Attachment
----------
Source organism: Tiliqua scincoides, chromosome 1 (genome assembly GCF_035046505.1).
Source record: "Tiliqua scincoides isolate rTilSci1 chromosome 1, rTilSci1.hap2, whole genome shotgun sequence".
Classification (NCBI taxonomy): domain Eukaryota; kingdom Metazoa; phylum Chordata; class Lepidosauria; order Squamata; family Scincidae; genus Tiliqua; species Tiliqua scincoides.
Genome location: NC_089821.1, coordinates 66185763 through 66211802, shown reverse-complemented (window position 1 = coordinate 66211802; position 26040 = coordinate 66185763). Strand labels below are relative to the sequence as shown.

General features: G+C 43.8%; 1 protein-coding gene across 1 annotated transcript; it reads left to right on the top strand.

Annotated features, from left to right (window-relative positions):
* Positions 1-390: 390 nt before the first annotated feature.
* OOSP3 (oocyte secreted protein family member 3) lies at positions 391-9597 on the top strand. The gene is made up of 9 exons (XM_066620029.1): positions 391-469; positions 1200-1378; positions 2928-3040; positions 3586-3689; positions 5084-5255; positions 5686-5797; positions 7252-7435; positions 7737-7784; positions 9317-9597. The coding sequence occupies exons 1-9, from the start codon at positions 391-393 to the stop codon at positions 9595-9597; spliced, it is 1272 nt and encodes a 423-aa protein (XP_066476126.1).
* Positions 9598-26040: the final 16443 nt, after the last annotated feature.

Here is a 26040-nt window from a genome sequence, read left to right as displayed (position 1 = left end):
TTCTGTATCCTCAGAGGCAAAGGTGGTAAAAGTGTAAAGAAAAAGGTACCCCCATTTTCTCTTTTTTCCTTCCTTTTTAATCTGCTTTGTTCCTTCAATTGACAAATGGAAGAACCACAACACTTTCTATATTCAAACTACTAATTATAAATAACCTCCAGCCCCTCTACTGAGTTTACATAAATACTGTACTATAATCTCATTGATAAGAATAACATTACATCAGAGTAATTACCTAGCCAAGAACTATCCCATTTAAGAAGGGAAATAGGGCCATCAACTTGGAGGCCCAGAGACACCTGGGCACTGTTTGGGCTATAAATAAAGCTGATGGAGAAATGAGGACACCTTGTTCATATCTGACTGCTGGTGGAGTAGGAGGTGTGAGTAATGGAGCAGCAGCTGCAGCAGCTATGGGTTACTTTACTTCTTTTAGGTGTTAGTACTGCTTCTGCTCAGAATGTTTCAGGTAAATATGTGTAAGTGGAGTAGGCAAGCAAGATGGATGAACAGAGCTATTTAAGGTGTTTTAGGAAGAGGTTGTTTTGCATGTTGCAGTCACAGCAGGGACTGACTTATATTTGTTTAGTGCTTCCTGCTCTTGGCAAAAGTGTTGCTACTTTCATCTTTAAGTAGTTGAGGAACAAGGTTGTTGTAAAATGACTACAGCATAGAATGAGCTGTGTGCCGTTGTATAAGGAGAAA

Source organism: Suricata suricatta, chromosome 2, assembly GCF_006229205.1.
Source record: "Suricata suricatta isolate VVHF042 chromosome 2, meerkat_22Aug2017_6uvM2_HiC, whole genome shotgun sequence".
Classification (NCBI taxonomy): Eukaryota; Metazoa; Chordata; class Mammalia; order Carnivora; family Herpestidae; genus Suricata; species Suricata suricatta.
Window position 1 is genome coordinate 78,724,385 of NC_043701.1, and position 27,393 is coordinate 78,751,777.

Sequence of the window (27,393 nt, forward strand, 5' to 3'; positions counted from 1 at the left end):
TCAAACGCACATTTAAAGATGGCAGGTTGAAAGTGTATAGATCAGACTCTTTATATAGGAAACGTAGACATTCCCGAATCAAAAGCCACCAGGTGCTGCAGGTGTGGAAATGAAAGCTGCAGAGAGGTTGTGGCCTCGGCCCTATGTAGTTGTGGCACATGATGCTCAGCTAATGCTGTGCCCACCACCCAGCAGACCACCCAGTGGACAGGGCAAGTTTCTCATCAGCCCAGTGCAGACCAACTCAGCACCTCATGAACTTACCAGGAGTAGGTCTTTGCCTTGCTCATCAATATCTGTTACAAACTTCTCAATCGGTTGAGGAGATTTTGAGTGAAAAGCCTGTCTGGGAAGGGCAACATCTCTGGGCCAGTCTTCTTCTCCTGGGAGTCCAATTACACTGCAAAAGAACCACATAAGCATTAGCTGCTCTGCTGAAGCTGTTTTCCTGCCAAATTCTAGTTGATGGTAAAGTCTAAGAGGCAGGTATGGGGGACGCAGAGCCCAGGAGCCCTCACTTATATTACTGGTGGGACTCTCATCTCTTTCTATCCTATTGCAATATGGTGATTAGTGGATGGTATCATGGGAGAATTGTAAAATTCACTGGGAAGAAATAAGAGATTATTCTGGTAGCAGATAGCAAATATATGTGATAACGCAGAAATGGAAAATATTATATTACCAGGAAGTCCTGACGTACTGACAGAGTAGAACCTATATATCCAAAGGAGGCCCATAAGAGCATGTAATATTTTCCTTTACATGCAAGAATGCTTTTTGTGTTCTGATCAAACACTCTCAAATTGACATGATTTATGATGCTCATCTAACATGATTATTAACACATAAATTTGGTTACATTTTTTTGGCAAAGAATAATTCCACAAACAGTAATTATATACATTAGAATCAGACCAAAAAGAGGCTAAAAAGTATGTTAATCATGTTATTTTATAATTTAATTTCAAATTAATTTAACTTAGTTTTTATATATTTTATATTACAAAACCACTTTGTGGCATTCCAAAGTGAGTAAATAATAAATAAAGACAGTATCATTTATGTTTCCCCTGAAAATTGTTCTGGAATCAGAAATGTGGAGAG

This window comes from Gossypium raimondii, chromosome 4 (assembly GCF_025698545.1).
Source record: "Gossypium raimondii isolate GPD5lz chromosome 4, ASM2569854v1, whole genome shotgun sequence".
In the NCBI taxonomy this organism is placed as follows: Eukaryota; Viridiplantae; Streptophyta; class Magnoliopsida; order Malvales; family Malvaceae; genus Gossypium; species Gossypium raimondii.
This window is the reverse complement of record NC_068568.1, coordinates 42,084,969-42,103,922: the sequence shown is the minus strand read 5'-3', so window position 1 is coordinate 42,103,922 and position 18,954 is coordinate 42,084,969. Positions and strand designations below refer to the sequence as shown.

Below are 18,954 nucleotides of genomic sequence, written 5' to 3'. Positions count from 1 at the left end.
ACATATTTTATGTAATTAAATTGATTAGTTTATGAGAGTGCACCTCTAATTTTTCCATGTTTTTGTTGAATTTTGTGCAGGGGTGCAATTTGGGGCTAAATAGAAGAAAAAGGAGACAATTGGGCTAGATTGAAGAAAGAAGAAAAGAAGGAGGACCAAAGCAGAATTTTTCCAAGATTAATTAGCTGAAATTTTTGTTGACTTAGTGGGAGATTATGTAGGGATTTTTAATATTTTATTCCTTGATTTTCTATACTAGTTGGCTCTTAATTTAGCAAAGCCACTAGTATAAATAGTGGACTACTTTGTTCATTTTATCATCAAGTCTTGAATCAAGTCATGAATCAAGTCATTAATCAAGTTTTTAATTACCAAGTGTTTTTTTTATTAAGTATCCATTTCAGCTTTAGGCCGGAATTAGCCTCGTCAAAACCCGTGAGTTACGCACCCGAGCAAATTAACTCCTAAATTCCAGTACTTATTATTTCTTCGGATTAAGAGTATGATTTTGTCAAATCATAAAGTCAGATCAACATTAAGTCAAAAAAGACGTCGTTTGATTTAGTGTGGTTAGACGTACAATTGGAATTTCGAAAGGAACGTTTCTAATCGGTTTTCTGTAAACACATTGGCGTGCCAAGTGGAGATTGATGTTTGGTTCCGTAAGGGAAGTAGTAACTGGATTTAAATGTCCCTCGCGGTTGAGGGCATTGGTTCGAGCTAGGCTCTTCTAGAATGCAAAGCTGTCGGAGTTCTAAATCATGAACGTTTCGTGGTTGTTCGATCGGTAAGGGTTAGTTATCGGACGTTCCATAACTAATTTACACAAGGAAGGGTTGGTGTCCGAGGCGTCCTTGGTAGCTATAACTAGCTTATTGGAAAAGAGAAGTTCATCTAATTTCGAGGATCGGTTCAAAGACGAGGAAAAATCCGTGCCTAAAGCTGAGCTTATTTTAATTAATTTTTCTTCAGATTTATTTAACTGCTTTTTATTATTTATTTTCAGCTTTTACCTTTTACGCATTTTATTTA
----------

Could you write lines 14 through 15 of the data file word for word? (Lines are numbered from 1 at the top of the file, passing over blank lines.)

Classification (NCBI taxonomy): Eukaryota; Metazoa; Chordata; class Mammalia; order Carnivora; family Herpestidae; genus Suricata; species Suricata suricatta.
Window position 1 is genome coordinate 78,724,385 of NC_043701.1, and position 27,393 is coordinate 78,751,777.